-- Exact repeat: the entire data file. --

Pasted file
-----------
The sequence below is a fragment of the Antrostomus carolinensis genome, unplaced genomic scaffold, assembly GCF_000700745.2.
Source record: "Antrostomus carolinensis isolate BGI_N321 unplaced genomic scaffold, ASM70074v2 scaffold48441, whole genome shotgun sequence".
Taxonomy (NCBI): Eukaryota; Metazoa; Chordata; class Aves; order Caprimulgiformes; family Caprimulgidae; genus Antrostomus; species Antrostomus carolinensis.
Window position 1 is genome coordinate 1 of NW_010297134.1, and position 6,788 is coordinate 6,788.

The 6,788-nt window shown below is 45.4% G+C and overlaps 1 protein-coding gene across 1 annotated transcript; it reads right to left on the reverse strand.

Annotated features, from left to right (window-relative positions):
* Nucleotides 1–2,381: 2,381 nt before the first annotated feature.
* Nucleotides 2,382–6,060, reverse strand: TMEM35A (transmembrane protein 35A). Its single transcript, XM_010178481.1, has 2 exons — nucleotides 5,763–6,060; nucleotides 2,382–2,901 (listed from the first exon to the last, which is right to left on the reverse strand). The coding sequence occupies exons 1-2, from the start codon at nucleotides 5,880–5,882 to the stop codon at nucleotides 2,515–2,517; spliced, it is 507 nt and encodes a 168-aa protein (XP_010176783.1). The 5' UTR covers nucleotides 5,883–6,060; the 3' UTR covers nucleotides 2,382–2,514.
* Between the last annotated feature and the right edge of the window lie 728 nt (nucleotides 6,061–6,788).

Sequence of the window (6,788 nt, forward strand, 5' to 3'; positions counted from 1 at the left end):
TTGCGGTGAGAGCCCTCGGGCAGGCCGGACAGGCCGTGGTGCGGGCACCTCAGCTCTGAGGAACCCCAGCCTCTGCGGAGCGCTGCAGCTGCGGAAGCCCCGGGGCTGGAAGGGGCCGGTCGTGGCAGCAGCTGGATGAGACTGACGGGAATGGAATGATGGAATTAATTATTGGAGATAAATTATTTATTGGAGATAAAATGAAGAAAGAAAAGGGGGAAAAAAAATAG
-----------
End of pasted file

The sequence below is a fragment of the Antrostomus carolinensis genome, unplaced genomic scaffold, assembly GCF_000700745.2.
Source record: "Antrostomus carolinensis isolate BGI_N321 unplaced genomic scaffold, ASM70074v2 scaffold48441, whole genome shotgun sequence".
Taxonomy (NCBI): Eukaryota; Metazoa; Chordata; class Aves; order Caprimulgiformes; family Caprimulgidae; genus Antrostomus; species Antrostomus carolinensis.
Window position 1 is genome coordinate 1 of NW_010297134.1, and position 6,788 is coordinate 6,788.

The 6,788-nt window shown below is 45.4% G+C and overlaps 1 protein-coding gene across 1 annotated transcript; it reads right to left on the reverse strand.

Annotated features, from left to right (window-relative positions):
* Nucleotides 1–2,381: 2,381 nt before the first annotated feature.
* Nucleotides 2,382–6,060, reverse strand: TMEM35A (transmembrane protein 35A). Its single transcript, XM_010178481.1, has 2 exons — nucleotides 5,763–6,060; nucleotides 2,382–2,901 (listed from the first exon to the last, which is right to left on the reverse strand). The coding sequence occupies exons 1-2, from the start codon at nucleotides 5,880–5,882 to the stop codon at nucleotides 2,515–2,517; spliced, it is 507 nt and encodes a 168-aa protein (XP_010176783.1). The 5' UTR covers nucleotides 5,883–6,060; the 3' UTR covers nucleotides 2,382–2,514.
* Between the last annotated feature and the right edge of the window lie 728 nt (nucleotides 6,061–6,788).

Sequence of the window (6,788 nt, forward strand, 5' to 3'; positions counted from 1 at the left end):
TTGCGGTGAGAGCCCTCGGGCAGGCCGGACAGGCCGTGGTGCGGGCACCTCAGCTCTGAGGAACCCCAGCCTCTGCGGAGCGCTGCAGCTGCGGAAGCCCCGGGGCTGGAAGGGGCCGGTCGTGGCAGCAGCTGGATGAGACTGACGGGAATGGAATGATGGAATTAATTATTGGAGATAAATTATTTATTGGAGATAAAATGAAGAAAGAAAAGGGGGAAAAAAAATAG